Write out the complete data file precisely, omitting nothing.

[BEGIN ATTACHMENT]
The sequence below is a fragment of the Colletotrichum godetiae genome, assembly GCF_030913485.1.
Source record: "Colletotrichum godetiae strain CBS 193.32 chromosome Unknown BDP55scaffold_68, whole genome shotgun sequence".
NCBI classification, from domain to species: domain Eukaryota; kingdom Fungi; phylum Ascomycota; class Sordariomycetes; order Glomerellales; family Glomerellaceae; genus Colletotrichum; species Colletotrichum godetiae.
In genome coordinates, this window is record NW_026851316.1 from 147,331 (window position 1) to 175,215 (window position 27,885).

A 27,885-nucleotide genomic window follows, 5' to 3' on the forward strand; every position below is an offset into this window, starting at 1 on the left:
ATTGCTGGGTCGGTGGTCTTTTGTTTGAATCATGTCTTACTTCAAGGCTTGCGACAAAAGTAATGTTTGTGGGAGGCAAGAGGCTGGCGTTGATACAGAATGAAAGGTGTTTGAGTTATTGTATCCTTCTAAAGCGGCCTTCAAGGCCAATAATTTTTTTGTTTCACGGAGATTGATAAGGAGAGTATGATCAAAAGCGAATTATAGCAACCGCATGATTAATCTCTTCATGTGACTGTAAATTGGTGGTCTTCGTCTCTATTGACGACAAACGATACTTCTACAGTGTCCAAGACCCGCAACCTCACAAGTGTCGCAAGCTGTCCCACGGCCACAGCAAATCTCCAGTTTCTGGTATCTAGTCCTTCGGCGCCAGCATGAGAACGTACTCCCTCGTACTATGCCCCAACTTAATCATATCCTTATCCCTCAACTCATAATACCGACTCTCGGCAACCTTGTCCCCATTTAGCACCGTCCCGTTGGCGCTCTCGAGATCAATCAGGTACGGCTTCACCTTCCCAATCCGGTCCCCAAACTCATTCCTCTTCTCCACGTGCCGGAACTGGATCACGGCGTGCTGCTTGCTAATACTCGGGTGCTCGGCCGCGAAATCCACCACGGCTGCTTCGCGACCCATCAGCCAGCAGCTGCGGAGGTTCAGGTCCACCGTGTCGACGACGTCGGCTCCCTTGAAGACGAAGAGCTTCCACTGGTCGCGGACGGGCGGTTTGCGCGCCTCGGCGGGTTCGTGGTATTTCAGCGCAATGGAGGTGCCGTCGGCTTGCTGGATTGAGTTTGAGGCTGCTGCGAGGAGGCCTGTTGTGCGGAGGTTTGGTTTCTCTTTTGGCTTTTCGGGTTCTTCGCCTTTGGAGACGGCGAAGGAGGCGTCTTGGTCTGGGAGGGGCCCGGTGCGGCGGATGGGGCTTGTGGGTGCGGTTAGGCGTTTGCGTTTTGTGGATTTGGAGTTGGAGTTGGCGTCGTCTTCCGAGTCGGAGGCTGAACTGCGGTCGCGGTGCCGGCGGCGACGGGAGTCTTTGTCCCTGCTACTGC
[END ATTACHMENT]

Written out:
The sequence below is a fragment of the Colletotrichum godetiae genome, assembly GCF_030913485.1.
Source record: "Colletotrichum godetiae strain CBS 193.32 chromosome Unknown BDP55scaffold_68, whole genome shotgun sequence".
NCBI classification, from domain to species: domain Eukaryota; kingdom Fungi; phylum Ascomycota; class Sordariomycetes; order Glomerellales; family Glomerellaceae; genus Colletotrichum; species Colletotrichum godetiae.
In genome coordinates, this window is record NW_026851316.1 from 147,331 (window position 1) to 175,215 (window position 27,885).

A 27,885-nucleotide genomic window follows, 5' to 3' on the forward strand; every position below is an offset into this window, starting at 1 on the left:
ATTGCTGGGTCGGTGGTCTTTTGTTTGAATCATGTCTTACTTCAAGGCTTGCGACAAAAGTAATGTTTGTGGGAGGCAAGAGGCTGGCGTTGATACAGAATGAAAGGTGTTTGAGTTATTGTATCCTTCTAAAGCGGCCTTCAAGGCCAATAATTTTTTTGTTTCACGGAGATTGATAAGGAGAGTATGATCAAAAGCGAATTATAGCAACCGCATGATTAATCTCTTCATGTGACTGTAAATTGGTGGTCTTCGTCTCTATTGACGACAAACGATACTTCTACAGTGTCCAAGACCCGCAACCTCACAAGTGTCGCAAGCTGTCCCACGGCCACAGCAAATCTCCAGTTTCTGGTATCTAGTCCTTCGGCGCCAGCATGAGAACGTACTCCCTCGTACTATGCCCCAACTTAATCATATCCTTATCCCTCAACTCATAATACCGACTCTCGGCAACCTTGTCCCCATTTAGCACCGTCCCGTTGGCGCTCTCGAGATCAATCAGGTACGGCTTCACCTTCCCAATCCGGTCCCCAAACTCATTCCTCTTCTCCACGTGCCGGAACTGGATCACGGCGTGCTGCTTGCTAATACTCGGGTGCTCGGCCGCGAAATCCACCACGGCTGCTTCGCGACCCATCAGCCAGCAGCTGCGGAGGTTCAGGTCCACCGTGTCGACGACGTCGGCTCCCTTGAAGACGAAGAGCTTCCACTGGTCGCGGACGGGCGGTTTGCGCGCCTCGGCGGGTTCGTGGTATTTCAGCGCAATGGAGGTGCCGTCGGCTTGCTGGATTGAGTTTGAGGCTGCTGCGAGGAGGCCTGTTGTGCGGAGGTTTGGTTTCTCTTTTGGCTTTTCGGGTTCTTCGCCTTTGGAGACGGCGAAGGAGGCGTCTTGGTCTGGGAGGGGCCCGGTGCGGCGGATGGGGCTTGTGGGTGCGGTTAGGCGTTTGCGTTTTGTGGATTTGGAGTTGGAGTTGGCGTCGTCTTCCGAGTCGGAGGCTGAACTGCGGTCGCGGTGCCGGCGGCGACGGGAGTCTTTGTCCCTGCTACTGC